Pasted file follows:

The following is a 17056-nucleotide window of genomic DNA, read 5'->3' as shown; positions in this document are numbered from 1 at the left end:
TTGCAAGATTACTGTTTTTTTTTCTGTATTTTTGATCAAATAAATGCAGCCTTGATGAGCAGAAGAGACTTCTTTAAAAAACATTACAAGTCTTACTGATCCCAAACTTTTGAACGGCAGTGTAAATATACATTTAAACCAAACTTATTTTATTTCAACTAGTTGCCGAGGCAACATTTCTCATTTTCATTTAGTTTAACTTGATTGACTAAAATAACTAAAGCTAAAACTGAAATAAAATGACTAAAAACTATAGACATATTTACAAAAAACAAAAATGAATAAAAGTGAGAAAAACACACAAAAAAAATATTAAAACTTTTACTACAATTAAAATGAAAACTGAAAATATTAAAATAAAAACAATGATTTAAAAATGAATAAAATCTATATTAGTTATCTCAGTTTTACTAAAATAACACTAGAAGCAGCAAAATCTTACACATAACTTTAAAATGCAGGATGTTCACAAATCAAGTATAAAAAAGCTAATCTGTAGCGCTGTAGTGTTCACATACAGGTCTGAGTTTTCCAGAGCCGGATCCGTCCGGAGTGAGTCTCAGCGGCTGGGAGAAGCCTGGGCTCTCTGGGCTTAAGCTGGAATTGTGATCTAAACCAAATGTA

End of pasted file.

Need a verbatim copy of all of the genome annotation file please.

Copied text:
The following is a 17056-nucleotide window of genomic DNA, read 5'->3' as shown; positions in this document are numbered from 1 at the left end:
TTGCAAGATTACTGTTTTTTTTTCTGTATTTTTGATCAAATAAATGCAGCCTTGATGAGCAGAAGAGACTTCTTTAAAAAACATTACAAGTCTTACTGATCCCAAACTTTTGAACGGCAGTGTAAATATACATTTAAACCAAACTTATTTTATTTCAACTAGTTGCCGAGGCAACATTTCTCATTTTCATTTAGTTTAACTTGATTGACTAAAATAACTAAAGCTAAAACTGAAATAAAATGACTAAAAACTATAGACATATTTACAAAAAACAAAAATGAATAAAAGTGAGAAAAACACACAAAAAAAATATTAAAACTTTTACTACAATTAAAATGAAAACTGAAAATATTAAAATAAAAACAATGATTTAAAAATGAATAAAATCTATATTAGTTATCTCAGTTTTACTAAAATAACACTAGAAGCAGCAAAATCTTACACATAACTTTAAAATGCAGGATGTTCACAAATCAAGTATAAAAAAGCTAATCTGTAGCGCTGTAGTGTTCACATACAGGTCTGAGTTTTCCAGAGCCGGATCCGTCCGGAGTGAGTCTCAGCGGCTGGGAGAAGCCTGGGCTCTCTGGGCTTAAGCTGGAATTGTGATCTAAACCAAATGTA